2022A&A...666A..17G


Query : 2022A&A...666A..17G

2022A&A...666A..17G - Astronomy and Astrophysics, volume 666A, 17 (2022/10-1)

Supermassive black holes at high redshift are expected to be obscured by their massive host galaxies' interstellar medium.

GILLI R., NORMAN C., CALURA F., VITO F., DECARLI R., MARCHESI S., IWASAWA K., COMASTRI A., LANZUISI G., POZZI F., D'AMATO Q., VIGNALI C., BRUSA M., MIGNOLI M. and COX P.

Abstract (from CDS):

We combine results from deep ALMA observations of massive (M* > 1010 M) galaxies at different redshifts to show that the column density of their interstellar medium (ISM) rapidly increases toward early cosmic epochs. Our analysis includes objects from the ASPECS and ALPINE large programs, as well as individual observations of z ∼ 6 quasar hosts. When accounting for non-detections and correcting for selection effects, we find that the median surface density of the ISM of the massive galaxy population evolves as ∼(1 + z)3.3. This means that the ISM column density toward the nucleus of a z > 3 galaxy is typically > 100 times larger than locally, and it may reach values as high as Compton-thick at z ≳ 6. Remarkably, the median ISM column density is on the same order of what is measured from X-ray observations of large active galactic nucleus (AGN) samples already at z ≳ 2. We have developed a simple analytic model for the spatial distribution of ISM clouds within galaxies, and estimate the total covering factor toward active nuclei when obscuration by ISM clouds on the host scale is added to that of parsec-scale circumnuclear material (the so-called torus). The model includes clouds with a distribution of sizes, masses, and surface densities, and also allows for an evolution of the characteristic cloud surface density with redshift, Σ_c, *_ ∝ (1 + z)γ. We show that, for γ = 2, such a model successfully reproduces the increase in the obscured AGN fraction with redshift that is commonly observed in deep X-ray surveys, both when different absorption thresholds and AGN luminosities are considered. Our results suggest that 80-90% of supermassive black holes in the early Universe (z > 6 - 8) are hidden to our view, primarily by the ISM in their hosts. We finally discuss the implications of our results and how they can be tested observationally with current and forthcoming facilities (e.g., VLT, E-ELT, ALMA, and JWST) and with next-generation X-ray imaging satellites. By extrapolating the observed X-ray nebulae around local AGN to the environments of supermassive black holes at high redshifts, we find ≲1″ nebulae impose stringent design constraints on the spatial resolution of any future X-ray imaging Great Observatory in the coming decades.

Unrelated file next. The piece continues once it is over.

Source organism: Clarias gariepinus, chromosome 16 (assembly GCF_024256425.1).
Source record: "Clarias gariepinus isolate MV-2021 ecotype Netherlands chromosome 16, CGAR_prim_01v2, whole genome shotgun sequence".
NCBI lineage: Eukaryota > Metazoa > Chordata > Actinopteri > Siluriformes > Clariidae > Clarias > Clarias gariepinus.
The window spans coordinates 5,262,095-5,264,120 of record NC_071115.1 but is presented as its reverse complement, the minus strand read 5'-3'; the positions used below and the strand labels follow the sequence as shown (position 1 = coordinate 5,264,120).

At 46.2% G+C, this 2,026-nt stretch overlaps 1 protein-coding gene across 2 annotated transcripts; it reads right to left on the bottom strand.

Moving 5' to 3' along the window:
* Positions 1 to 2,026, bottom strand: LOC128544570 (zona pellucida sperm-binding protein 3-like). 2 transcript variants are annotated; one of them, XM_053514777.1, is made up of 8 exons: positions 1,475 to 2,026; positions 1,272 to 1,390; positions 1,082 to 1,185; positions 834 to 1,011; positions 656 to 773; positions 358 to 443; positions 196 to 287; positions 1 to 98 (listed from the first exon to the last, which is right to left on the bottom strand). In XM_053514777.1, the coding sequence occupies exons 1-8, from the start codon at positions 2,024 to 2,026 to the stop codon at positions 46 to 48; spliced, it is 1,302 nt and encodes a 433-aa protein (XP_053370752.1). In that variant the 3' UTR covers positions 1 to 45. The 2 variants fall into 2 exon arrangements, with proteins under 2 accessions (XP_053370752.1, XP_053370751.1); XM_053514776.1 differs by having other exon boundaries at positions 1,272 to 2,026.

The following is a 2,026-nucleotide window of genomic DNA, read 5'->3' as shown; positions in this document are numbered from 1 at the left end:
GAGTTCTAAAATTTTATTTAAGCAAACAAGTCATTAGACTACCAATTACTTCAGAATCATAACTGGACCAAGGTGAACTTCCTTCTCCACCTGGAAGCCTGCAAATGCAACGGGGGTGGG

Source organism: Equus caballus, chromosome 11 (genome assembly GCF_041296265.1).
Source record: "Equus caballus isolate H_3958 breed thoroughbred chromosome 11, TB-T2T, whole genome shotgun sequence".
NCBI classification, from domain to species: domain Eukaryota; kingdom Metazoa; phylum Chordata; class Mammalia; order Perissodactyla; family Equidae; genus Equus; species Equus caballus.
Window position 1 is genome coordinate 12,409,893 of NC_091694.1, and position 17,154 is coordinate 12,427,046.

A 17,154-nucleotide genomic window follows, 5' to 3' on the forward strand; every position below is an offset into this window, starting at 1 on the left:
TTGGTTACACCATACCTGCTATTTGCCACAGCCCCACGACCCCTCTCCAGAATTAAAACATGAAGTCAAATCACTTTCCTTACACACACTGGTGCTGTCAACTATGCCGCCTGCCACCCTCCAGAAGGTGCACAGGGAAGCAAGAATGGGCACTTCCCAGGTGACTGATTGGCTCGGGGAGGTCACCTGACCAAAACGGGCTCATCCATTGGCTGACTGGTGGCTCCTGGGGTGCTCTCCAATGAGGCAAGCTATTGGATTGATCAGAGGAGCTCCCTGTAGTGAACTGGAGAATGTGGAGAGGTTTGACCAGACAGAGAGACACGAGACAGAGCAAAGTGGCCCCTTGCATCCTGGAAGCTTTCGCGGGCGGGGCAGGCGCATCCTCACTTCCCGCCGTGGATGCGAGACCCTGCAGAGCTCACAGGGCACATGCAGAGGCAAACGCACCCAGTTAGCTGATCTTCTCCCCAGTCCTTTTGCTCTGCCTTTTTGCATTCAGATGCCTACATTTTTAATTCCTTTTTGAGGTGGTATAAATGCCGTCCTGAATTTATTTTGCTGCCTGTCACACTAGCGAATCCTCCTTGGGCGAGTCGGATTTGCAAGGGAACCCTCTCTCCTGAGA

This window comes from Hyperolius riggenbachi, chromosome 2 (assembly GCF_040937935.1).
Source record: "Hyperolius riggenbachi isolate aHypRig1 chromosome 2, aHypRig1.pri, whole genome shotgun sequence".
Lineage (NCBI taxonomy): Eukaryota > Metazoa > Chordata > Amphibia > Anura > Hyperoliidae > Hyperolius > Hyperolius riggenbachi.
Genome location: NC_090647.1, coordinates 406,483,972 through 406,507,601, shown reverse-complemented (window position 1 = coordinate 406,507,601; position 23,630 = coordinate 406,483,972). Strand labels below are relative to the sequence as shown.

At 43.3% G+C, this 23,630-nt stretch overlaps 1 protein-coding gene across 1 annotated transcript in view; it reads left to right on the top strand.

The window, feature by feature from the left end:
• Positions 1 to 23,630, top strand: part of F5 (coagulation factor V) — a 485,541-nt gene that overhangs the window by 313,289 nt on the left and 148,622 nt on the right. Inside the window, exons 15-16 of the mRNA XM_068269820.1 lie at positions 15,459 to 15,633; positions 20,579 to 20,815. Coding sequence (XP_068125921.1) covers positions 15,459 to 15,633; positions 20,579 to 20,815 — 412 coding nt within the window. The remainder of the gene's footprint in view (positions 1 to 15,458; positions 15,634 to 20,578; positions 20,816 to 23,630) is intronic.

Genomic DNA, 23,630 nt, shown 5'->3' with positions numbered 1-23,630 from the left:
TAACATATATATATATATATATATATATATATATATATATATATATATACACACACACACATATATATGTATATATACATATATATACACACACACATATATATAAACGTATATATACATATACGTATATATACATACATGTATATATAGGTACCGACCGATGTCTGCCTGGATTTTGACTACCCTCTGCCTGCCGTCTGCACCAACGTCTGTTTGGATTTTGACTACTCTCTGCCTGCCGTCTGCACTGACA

Abstract Copyright: © R. Gilli et al. 2022

Journal keyword(s): galaxies: ISM - galaxies: evolution - galaxies: high-redshift - quasars: supermassive black holes

Simbad objects: 8

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Number of rows : 8
N Identifier Otype ICRS (J2000)
RA
ICRS (J2000)
DEC
Mag U Mag B Mag V Mag R Mag I Sp type #ref
1850 - 2024
#notes
1 NAME Chandra Deep Field-South reg 03 32 28.0 -27 48 30           ~ 2093 1
2 NAME Extended Chandra Deep Field South reg 03 32 30.0 -27 48 20           ~ 766 0
3 NAME Hubble Ultra Deep Field reg 03 32 39.0 -27 47 29           ~ 1675 0
4 ESO 428-14 Sy2 07 16 31.2062162520 -29 19 28.882826364   13.28 13.52 11.61   ~ 264 4
5 NGC 4388 Sy2 12 25 46.820 +12 39 43.45 11.91 11.76 11.02     ~ 1347 2
6 QSO J1526-2050 QSO 15 26 37.844 -20 50 00.88           ~ 57 0
7 NAME Galactic Center reg 17 45 39.60213 -29 00 22.0000           ~ 14463 0
8 QSO J2348-3054 QSO 23 48 33.352 -30 54 10.35           ~ 47 0

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